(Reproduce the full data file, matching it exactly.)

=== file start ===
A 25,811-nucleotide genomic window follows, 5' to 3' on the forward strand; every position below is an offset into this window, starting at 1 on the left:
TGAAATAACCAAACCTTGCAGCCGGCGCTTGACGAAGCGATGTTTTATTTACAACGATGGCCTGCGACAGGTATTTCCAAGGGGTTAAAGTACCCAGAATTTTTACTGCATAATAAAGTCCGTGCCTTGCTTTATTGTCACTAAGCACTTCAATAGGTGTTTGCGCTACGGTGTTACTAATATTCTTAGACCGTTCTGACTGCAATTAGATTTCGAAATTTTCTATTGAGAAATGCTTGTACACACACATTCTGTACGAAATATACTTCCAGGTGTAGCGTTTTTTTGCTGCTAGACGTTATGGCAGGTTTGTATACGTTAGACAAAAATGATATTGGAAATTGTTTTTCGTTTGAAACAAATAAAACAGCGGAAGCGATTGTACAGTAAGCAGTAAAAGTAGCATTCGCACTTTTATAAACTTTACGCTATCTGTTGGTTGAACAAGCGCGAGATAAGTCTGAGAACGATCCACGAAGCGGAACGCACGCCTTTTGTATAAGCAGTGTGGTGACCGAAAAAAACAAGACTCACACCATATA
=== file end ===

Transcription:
A 25,811-nucleotide genomic window follows, 5' to 3' on the forward strand; every position below is an offset into this window, starting at 1 on the left:
TGAAATAACCAAACCTTGCAGCCGGCGCTTGACGAAGCGATGTTTTATTTACAACGATGGCCTGCGACAGGTATTTCCAAGGGGTTAAAGTACCCAGAATTTTTACTGCATAATAAAGTCCGTGCCTTGCTTTATTGTCACTAAGCACTTCAATAGGTGTTTGCGCTACGGTGTTACTAATATTCTTAGACCGTTCTGACTGCAATTAGATTTCGAAATTTTCTATTGAGAAATGCTTGTACACACACATTCTGTACGAAATATACTTCCAGGTGTAGCGTTTTTTTGCTGCTAGACGTTATGGCAGGTTTGTATACGTTAGACAAAAATGATATTGGAAATTGTTTTTCGTTTGAAACAAATAAAACAGCGGAAGCGATTGTACAGTAAGCAGTAAAAGTAGCATTCGCACTTTTATAAACTTTACGCTATCTGTTGGTTGAACAAGCGCGAGATAAGTCTGAGAACGATCCACGAAGCGGAACGCACGCCTTTTGTATAAGCAGTGTGGTGACCGAAAAAAACAAGACTCACACCATATA